Sunday, March 8, 2015

Fifty Shades of Schupidness (book/movie review)

Nothing to see here.

I was curious about the movie...the soundtrack sounded dope. The visuals look enticing, helicopters, and pretty condos. It seemed like it might be something intriguing. Young girl. Rich dude. Why not? I refused to watch the movie without reading the books. That's how this journey began.

E. L. James hit the jackpot with this story, and what kind of writer would I be if I didn't at least attempt to check it out?! Well, I didn't make it through the entire book, maybe 65% according to my Kobo e-reader. I wanted to see what the literary hype was, and for the first say, 30% or so, I was into it. Typical fluffy love story, a light read, I could get down with it.

It wasn't half as "sexual" or terrible as I thought it would be...but after a while, it was redundant. Christian and his demands. Anastasia biting her lip...ooh, "don't bite the lip or I'll have to punish you" about 65% I just gave up on the book entirely, and decided to check out the film.

Womp. Womp.

I wonder if the movie flows better to someone who hasn't read the book (or a portion of it), with a detailed frame of reference. I wonder if there are romantic types out there that thought that Christian's on-screen pursuit of Ana was believable and sensual? I wonder if it's just me, or was this entire set up just terrible. Forced chemistry, with no real substance. 

First of all, as I was reading the book I couldn't help but picture the film characters, after seeing numerous commercials and media coverage. I kinda hate that, because it takes away from the imagination a bit. That being said, I think Dakota Johnson, as Anastasia Steele, was a good match. Innocent. Pretty. Naive. It worked. But Christian (Jamie Dornan)...for ALL the hype they had finding the "right" dude to play him, hiring and firing actors, and searching and trying to capture the perfectly sexy and appealing man to play this character. Like, no. Not attractive. Not sexy. Not anything, really. If anything...I thought Christian's character on-screen was creepy. Unemotional. Then too emotional. Always staring and popping up places. Who would actually tolerate a stranger like that?!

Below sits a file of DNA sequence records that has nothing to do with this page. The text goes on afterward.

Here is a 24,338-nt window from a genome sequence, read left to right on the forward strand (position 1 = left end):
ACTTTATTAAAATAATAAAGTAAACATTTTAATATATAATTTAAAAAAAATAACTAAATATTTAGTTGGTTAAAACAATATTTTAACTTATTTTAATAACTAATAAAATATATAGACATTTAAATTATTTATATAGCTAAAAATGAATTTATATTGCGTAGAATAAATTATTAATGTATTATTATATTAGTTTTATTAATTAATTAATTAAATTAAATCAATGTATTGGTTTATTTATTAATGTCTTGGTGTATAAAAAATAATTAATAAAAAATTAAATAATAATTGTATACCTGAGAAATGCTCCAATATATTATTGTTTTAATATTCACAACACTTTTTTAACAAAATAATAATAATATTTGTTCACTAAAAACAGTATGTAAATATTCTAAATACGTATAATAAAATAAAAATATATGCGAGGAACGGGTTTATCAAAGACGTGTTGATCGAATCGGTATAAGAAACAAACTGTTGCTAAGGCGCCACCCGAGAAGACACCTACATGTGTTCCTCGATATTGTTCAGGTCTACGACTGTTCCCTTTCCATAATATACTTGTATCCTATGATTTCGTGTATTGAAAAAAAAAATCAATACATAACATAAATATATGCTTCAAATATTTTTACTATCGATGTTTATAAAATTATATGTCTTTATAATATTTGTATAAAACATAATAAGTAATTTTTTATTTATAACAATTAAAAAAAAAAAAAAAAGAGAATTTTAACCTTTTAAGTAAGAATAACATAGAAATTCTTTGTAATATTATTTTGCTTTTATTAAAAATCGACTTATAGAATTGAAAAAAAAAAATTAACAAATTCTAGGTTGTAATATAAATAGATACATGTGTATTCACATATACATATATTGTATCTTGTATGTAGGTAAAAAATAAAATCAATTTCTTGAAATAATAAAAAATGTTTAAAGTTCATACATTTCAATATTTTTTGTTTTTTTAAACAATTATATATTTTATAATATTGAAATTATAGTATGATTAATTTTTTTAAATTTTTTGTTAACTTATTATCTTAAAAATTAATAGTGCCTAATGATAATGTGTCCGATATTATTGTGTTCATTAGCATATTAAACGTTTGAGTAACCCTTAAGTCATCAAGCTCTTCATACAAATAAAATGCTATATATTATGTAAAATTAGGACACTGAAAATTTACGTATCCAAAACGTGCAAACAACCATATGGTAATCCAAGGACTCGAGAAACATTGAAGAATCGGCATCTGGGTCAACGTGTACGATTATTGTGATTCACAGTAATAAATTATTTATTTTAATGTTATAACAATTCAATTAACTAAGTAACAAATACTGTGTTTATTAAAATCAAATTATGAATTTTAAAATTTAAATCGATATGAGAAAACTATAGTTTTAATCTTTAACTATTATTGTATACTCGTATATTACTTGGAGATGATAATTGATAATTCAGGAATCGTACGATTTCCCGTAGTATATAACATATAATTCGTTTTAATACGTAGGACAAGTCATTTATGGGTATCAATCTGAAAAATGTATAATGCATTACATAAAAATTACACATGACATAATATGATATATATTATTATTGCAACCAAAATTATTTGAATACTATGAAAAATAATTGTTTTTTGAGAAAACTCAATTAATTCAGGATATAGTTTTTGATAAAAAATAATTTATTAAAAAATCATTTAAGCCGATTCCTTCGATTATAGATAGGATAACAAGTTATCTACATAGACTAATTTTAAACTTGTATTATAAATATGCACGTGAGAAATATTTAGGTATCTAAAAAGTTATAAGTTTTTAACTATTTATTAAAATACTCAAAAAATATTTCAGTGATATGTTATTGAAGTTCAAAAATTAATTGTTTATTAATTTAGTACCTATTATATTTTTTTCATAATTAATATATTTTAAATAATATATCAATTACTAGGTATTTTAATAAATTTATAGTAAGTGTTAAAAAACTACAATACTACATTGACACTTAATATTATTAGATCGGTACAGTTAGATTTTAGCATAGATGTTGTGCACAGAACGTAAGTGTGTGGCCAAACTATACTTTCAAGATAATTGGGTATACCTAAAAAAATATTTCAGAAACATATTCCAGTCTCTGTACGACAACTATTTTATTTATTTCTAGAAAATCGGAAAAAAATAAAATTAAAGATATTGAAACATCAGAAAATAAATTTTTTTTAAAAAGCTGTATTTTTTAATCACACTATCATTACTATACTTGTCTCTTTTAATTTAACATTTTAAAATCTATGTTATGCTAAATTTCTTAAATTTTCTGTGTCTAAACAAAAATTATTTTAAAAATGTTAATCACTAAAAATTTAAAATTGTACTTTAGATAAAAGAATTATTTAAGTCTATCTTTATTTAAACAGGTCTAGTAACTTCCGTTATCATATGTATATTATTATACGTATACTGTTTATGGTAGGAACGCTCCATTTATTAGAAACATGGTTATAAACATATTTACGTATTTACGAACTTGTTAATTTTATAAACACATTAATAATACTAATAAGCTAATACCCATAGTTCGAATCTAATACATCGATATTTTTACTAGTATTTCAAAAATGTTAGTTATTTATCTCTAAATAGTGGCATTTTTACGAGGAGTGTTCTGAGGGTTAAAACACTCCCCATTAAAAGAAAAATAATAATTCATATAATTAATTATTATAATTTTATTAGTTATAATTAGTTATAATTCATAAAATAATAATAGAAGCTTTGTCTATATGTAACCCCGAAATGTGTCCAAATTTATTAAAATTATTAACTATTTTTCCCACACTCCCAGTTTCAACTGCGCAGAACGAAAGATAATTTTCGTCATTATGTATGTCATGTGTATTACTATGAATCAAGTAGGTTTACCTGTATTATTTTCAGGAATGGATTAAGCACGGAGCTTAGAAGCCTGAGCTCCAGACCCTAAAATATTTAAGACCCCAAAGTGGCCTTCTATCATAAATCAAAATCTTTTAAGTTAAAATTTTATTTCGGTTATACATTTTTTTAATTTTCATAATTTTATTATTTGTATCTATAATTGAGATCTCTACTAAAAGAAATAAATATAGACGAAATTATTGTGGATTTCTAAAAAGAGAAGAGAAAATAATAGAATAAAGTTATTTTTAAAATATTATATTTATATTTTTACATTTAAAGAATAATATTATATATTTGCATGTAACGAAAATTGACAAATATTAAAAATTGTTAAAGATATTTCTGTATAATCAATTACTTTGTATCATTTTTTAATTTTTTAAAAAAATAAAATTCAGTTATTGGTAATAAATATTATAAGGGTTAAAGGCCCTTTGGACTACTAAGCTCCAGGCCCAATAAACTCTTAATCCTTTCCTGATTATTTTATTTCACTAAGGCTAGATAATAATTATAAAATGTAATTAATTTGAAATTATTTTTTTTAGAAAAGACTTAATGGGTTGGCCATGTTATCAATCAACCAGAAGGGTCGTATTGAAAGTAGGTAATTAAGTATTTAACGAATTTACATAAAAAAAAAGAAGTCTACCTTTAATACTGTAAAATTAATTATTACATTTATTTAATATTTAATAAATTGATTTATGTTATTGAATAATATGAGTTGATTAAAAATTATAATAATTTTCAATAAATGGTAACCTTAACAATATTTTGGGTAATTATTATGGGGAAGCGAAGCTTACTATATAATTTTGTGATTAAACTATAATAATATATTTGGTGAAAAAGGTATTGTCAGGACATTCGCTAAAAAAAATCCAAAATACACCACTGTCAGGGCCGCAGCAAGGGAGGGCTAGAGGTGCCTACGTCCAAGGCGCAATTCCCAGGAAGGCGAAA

Creepy. There's a good word to sum up this entire Fifty Shades experience! I thought it was supposed to be sensual, and it was just weird. I haven't even finished reading the book, mind you, so it's possible there is some great revelation in the remaining 35% that I didn't get to, that might change my mind about the entire experience. But the fact that I don't have the energy to find out just goes to show how interested I am either way, in seeing if the film ending and the book ending measure up.

As many adapted novels-to-movies, the film seemed to jump around. I didn't see any natural chemistry building, and the couple went from 0 to 100 with no logical explanation. The book had many email exchanges, and at least an internal thought process to work with...but the movie was just cheesy as they exchanged brooding glares and felt these uncontrollable urges, with no other form of communication or understanding. Who does that?